Scientific knowledge is in constant change. The flow of new information requires a frequent re-evaluation of the available research results. Clinical practice guidelines (CPGs) are not exempted from this phenomenon and need to be kept updated to maintain the validity of their recommendations. The objective of our review is to systematically identify, describe and assess strategies for monitoring and updating CPGs.
Study design and setting
We conducted a systematic review of studies evaluating one or more methods of updating (with or without monitoring) CPGs or recommendations. We searched MEDLINE (PubMed) and The Cochrane Methodology Register (The Cochrane Library) from 1966 to June 2012. Additionally, we hand-searched reference lists of the included studies and the Guidelines International Network book of abstracts. If necessary, we contacted study authors to obtain additional information.
We included a total of eight studies. Four evaluated if CPGs were out of date, three updated CPGs, and one continuously monitored and updated CPGs. The most detailed reported phase of the process was the identification of new evidence. As opposed to studies updating guidelines, studies evaluating if CPGs were out of date applied restricted searches. Only one study compared a restricted versus an exhaustive search suggesting that a restricted search is sufficient to assess recommendations’ Validity. One study analyzed the survival time of CPGs and suggested that these should be reassessed every three years.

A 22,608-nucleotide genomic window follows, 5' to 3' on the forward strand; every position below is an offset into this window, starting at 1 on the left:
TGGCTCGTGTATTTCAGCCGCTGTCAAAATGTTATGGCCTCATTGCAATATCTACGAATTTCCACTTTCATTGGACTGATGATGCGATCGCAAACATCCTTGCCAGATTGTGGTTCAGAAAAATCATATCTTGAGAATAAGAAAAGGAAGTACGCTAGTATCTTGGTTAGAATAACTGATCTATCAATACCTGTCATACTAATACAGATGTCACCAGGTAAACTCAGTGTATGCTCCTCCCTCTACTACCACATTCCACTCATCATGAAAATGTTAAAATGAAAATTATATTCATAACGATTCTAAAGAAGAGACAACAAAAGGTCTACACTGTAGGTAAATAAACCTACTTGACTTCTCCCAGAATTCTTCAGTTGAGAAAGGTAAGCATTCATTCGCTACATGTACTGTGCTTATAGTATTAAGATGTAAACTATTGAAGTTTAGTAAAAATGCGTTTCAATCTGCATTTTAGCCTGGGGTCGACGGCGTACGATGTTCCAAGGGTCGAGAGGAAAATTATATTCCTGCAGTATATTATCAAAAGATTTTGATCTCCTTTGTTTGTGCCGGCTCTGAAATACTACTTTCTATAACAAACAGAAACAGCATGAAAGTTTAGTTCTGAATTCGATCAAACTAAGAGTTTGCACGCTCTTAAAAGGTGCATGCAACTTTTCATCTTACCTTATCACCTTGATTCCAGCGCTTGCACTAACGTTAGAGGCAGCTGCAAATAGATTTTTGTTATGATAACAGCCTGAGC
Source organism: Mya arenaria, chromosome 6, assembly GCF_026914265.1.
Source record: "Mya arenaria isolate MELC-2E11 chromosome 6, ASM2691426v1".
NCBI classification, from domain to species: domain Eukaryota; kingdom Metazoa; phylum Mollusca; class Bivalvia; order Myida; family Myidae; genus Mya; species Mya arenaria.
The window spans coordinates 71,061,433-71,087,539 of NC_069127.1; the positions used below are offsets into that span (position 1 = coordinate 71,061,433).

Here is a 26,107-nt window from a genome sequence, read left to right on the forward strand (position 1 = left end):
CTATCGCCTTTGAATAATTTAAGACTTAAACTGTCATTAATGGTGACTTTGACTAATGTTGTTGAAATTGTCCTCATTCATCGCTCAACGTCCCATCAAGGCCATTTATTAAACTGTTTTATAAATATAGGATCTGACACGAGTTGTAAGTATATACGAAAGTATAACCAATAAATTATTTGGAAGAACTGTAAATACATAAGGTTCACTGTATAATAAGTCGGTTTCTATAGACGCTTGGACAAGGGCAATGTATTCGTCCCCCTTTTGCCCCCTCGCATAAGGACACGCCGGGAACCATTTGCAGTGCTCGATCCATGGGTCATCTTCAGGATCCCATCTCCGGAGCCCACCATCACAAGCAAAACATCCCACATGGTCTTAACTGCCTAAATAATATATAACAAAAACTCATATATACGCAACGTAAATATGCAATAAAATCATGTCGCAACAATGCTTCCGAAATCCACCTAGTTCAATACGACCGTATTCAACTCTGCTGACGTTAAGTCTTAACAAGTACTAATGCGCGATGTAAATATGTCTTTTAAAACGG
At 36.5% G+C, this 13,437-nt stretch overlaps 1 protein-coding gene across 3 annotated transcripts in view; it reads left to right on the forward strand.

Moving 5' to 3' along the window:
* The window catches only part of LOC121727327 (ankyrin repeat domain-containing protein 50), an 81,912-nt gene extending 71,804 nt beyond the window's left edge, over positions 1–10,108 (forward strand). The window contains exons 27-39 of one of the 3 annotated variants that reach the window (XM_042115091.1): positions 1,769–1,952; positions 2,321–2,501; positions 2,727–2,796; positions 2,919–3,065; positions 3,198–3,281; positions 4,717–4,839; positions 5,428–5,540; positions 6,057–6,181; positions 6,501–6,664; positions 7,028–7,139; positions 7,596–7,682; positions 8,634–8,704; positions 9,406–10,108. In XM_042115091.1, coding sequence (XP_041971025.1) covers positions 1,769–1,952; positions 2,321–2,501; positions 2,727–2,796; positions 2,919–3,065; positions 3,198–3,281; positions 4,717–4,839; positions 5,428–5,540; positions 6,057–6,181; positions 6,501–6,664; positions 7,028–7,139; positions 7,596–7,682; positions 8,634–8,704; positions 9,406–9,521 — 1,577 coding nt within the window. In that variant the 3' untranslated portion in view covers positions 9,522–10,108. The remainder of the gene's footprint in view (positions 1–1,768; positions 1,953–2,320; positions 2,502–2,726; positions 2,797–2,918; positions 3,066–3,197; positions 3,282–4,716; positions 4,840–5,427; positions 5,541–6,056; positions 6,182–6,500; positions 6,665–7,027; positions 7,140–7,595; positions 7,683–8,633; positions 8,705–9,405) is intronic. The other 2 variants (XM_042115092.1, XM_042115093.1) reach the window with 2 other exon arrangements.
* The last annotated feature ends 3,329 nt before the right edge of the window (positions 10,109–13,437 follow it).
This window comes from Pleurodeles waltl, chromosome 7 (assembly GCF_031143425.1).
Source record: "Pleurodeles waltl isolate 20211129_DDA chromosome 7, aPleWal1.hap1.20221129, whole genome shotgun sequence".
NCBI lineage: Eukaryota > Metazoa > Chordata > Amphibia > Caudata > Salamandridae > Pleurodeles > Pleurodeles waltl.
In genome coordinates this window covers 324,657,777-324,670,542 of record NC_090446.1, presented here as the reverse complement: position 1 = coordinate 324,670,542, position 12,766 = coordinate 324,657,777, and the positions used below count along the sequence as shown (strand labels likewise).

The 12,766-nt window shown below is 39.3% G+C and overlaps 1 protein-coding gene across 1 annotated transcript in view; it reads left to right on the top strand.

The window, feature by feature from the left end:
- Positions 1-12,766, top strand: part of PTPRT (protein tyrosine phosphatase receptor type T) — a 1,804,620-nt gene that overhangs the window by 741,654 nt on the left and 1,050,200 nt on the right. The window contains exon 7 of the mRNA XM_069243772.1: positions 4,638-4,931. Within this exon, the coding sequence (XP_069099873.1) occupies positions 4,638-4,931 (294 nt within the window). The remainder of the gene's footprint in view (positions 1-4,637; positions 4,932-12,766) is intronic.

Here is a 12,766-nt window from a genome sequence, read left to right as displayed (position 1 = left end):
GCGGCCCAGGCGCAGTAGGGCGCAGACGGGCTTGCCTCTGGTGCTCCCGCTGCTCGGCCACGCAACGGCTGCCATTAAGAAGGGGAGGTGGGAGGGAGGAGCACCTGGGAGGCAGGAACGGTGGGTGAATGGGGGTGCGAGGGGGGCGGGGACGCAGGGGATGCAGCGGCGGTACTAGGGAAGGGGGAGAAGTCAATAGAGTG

There is limited evidence about the optimal strategies for monitoring and updating clinical practice guidelines. A restricted search is likely to be sufficient to monitor new evidence and assess the need to update, however, more information is needed about the timing and type of search. Only the exhaustive search strategy has been assessed for the update of CPGs. The development and evaluation of more efficient strategies is needed to improve the timeliness and reduce the burden of maintaining the validity of CPGs.
Keywords:Clinical practice guidelines; Diffusion of innovation; Evidence-based medicine; Information storage and retrieval; Methodology; Updating; Implementation science; Dissemination and implementation; Knowledge translation
Scientific knowledge is in constant change, and new information requires frequent assessment to determine whether it changes the knowledge base . A clinical practice guideline (CPG) may be considered out of date if it does not include all recent, valid, and relevant evidence or does not reflect current clinicians’ experience and patients’ values and preferences . CPGs, hence, need to be updated regularly to remain valid.
Shekelle et al. evaluated the validity of a cohort of CPGs . Survival analysis indicated that 90% of CPGs were still valid in 3.6 years, but 50% were out of date in 5.8 years . Based on these results, most methodological handbooks for the development of CPGs propose three years as a reasonable time frame to update their guidelines [1,4].
In 2007, Moher et al. conducted a study about when and how to update systematic reviews . Although not included in the objectives, the authors identified and described several methods for updating CPGs. In their conclusions the authors argue that the methodology for updating CPGs, as opposed to systematic reviews, is well established. Nevertheless, a recent international survey showed high variability and a lack of standardization in the CPGs updating processes .